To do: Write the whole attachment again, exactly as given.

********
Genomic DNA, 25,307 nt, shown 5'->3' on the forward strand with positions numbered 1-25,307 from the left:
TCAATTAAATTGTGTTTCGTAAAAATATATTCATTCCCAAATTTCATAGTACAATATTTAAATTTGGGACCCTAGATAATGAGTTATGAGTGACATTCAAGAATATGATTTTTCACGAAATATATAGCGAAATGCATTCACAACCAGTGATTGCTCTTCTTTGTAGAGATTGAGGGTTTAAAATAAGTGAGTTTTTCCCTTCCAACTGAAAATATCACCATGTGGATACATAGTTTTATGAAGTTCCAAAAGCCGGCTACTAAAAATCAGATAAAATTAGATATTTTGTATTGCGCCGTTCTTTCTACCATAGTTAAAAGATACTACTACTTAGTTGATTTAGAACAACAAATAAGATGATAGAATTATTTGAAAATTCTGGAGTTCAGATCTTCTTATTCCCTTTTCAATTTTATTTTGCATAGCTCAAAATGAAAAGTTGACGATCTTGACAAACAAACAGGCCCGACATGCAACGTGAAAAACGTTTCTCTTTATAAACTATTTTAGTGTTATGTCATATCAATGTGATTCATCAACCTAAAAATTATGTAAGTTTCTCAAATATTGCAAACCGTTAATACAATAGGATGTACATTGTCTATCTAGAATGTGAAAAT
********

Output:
Genomic DNA, 25,307 nt, shown 5'->3' on the forward strand with positions numbered 1-25,307 from the left:
TCAATTAAATTGTGTTTCGTAAAAATATATTCATTCCCAAATTTCATAGTACAATATTTAAATTTGGGACCCTAGATAATGAGTTATGAGTGACATTCAAGAATATGATTTTTCACGAAATATATAGCGAAATGCATTCACAACCAGTGATTGCTCTTCTTTGTAGAGATTGAGGGTTTAAAATAAGTGAGTTTTTCCCTTCCAACTGAAAATATCACCATGTGGATACATAGTTTTATGAAGTTCCAAAAGCCGGCTACTAAAAATCAGATAAAATTAGATATTTTGTATTGCGCCGTTCTTTCTACCATAGTTAAAAGATACTACTACTTAGTTGATTTAGAACAACAAATAAGATGATAGAATTATTTGAAAATTCTGGAGTTCAGATCTTCTTATTCCCTTTTCAATTTTATTTTGCATAGCTCAAAATGAAAAGTTGACGATCTTGACAAACAAACAGGCCCGACATGCAACGTGAAAAACGTTTCTCTTTATAAACTATTTTAGTGTTATGTCATATCAATGTGATTCATCAACCTAAAAATTATGTAAGTTTCTCAAATATTGCAAACCGTTAATACAATAGGATGTACATTGTCTATCTAGAATGTGAAAAT